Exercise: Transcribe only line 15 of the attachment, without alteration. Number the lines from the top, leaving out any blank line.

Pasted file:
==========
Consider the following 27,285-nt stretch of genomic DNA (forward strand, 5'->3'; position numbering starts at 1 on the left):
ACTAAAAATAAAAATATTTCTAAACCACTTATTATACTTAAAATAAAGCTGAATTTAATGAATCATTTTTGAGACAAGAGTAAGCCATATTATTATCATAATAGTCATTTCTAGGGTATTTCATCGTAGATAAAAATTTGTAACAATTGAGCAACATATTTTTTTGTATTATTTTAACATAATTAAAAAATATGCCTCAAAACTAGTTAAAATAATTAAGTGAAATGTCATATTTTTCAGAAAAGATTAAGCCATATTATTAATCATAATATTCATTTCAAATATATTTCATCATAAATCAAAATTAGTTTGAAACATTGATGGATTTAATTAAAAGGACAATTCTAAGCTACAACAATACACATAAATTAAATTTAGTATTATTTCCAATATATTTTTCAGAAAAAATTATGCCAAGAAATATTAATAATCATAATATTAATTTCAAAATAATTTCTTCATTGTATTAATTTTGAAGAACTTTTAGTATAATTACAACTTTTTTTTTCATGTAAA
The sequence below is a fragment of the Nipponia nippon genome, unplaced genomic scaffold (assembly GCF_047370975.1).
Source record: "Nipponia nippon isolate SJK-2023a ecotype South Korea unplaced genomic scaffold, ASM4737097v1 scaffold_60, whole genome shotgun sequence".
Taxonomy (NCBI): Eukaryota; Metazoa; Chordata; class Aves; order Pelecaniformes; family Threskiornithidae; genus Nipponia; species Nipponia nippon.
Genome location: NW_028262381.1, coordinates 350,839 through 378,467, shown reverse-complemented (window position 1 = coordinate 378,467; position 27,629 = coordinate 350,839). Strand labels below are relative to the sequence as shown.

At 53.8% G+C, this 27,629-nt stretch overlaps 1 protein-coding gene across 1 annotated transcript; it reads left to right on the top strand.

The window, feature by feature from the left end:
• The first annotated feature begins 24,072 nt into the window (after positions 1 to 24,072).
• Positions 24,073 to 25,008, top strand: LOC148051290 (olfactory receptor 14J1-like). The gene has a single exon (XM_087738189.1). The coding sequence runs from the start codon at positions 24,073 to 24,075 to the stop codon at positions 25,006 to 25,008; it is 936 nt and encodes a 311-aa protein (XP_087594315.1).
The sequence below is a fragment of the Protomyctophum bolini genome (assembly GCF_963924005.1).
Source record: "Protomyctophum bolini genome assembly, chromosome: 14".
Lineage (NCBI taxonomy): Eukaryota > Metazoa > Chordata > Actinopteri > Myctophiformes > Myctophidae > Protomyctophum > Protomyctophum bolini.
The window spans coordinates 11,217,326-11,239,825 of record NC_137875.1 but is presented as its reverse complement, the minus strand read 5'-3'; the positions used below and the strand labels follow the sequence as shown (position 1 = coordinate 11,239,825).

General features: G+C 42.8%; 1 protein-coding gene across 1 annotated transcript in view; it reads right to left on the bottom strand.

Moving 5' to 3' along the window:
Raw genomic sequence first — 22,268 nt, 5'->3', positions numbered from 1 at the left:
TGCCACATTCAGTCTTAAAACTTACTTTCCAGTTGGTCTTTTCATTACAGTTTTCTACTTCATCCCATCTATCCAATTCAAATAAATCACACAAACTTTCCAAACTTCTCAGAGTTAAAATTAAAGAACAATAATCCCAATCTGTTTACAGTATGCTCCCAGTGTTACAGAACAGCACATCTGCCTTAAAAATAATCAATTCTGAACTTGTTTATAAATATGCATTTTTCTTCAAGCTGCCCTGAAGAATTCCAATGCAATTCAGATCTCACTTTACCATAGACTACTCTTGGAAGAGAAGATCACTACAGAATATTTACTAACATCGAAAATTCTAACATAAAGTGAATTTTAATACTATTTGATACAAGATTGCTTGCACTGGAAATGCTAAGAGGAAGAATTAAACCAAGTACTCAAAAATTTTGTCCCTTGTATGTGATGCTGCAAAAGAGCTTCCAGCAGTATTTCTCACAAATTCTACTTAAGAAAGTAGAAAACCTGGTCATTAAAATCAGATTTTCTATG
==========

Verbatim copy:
General features: G+C 42.8%; 1 protein-coding gene across 1 annotated transcript in view; it reads right to left on the bottom strand.